Joao Pina

Photographer
    
Por teu livre pensamento
Location: Sao Paulo, Brazil
Nationality: Portugal
Biography: João Pina is a freelance photographer born in Portugal in 1980. He began working as a professional photographer at age eighteen, and graduated from the International Center of Photography’s Photojournalism and Documentary Photography... read on
Public Story
Por teu livre pensamento
Credits: joao pina
Date of Work: 12/31/69 - 12/31/69
Updated: 09/23/18
Location: Portugal
This project to me is much more then photography, it’s about my own heritage.

It is about me, even if it happened many years before I was born. It is about a very restrict group of people that were arrested, tortured and sentenced for many years in jail because of thinking differently then a fascist regime that ruled Portugal for almost 50 years.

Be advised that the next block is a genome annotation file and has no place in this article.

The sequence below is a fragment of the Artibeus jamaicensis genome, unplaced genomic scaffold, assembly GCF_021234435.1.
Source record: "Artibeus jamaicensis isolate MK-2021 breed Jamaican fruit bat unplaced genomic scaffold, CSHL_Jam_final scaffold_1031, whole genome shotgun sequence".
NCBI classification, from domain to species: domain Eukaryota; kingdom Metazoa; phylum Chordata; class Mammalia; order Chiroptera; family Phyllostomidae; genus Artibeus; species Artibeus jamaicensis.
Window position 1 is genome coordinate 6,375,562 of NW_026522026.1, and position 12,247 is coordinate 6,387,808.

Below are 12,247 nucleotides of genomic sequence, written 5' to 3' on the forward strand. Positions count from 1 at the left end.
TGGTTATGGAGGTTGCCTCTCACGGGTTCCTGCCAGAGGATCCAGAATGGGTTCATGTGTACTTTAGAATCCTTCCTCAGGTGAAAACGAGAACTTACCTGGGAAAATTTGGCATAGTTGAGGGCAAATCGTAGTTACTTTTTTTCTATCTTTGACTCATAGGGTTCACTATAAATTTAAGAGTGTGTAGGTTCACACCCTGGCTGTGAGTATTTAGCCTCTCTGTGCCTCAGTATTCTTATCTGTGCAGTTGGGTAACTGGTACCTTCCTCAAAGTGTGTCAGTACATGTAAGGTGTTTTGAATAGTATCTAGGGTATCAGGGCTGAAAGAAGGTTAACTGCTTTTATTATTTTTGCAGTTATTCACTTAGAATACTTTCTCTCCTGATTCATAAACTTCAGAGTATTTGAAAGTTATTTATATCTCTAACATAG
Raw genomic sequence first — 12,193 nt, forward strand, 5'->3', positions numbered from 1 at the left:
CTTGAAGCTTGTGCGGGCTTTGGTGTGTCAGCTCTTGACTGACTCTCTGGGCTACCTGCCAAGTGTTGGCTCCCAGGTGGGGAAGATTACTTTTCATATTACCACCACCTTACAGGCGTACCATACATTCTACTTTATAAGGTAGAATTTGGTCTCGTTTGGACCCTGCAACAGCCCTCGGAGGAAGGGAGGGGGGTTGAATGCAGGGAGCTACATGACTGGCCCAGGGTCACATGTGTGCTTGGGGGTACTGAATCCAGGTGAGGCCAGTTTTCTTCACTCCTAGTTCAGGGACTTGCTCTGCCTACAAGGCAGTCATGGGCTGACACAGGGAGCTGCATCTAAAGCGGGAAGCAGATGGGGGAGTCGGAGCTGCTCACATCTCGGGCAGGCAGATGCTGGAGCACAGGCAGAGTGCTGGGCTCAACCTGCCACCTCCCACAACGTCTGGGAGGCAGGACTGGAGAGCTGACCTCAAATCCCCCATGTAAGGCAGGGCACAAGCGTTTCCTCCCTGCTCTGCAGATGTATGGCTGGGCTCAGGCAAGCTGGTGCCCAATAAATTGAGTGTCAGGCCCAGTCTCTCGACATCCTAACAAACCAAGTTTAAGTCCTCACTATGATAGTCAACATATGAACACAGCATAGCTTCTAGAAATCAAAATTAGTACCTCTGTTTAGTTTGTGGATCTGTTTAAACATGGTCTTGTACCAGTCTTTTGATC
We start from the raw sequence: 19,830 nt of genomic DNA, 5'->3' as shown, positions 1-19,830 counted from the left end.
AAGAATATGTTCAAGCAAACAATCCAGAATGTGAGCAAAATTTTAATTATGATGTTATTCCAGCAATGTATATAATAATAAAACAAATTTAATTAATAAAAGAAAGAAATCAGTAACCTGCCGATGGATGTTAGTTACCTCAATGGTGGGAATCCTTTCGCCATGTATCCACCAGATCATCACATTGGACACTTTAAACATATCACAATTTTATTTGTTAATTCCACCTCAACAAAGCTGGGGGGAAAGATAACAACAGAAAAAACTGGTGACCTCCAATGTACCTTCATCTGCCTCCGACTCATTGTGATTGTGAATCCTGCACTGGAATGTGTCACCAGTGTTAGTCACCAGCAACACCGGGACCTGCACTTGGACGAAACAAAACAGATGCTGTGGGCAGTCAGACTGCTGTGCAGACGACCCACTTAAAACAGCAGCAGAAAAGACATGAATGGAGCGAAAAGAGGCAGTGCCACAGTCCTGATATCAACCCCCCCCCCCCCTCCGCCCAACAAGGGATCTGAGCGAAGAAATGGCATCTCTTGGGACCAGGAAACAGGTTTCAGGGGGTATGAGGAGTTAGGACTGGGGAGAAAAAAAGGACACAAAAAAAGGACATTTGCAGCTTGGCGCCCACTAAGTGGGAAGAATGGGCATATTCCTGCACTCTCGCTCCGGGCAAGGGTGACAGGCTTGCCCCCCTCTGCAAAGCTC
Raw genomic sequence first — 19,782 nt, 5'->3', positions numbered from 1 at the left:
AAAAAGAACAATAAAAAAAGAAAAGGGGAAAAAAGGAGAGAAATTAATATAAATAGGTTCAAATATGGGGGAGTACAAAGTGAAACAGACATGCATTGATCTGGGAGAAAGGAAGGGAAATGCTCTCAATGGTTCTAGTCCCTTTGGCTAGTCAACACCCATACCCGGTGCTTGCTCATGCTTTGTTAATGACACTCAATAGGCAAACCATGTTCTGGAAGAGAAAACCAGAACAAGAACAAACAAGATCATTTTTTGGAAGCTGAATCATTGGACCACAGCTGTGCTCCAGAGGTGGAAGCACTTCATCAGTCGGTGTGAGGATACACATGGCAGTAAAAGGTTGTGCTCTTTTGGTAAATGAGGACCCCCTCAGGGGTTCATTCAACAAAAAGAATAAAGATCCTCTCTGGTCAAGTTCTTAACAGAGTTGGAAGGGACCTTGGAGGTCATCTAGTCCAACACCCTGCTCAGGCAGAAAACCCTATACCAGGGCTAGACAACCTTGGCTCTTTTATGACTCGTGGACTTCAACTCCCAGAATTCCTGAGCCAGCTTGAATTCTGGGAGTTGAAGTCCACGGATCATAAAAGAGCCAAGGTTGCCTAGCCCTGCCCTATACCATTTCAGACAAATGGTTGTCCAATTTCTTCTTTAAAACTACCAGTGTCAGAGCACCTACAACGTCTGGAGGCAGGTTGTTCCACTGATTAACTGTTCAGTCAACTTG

What made a big difference to me is that both my grandparents were part of this small group. My grandmother Albertina Diogo and my grandfather Guilherme da Costa Carvalho (who died in 1973) were members of the Portuguese communist party and fought with their ideals against a regime that lasted for 48 years in Portugal making it the longest dictatorial regime of western Europe in the XX century.

In a way, the story is not new and not exclusive o fascist regimes, but to me being born with this heritage and seeing all my generation not being informed of what happened just a few years before we were born, created on me a unconformable feeling, and felt it was my task to recover their memory, otherwise they would die (as some already did) and their stories would die with them, so I paired up with Rui Daniel Galiza, a young Portuguese writer to interview and record these people’s stories.

What is shown with these pictures is small example of what thousands of people suffered in Portugal, and unfortunately still do in other countries, with other regimes all ending by some short of “ist”.

In a way, this is my homage to the ones who still fight for what they believe in, not really caring if they have a high price to pay for saying what they think.
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By Joao Pina —

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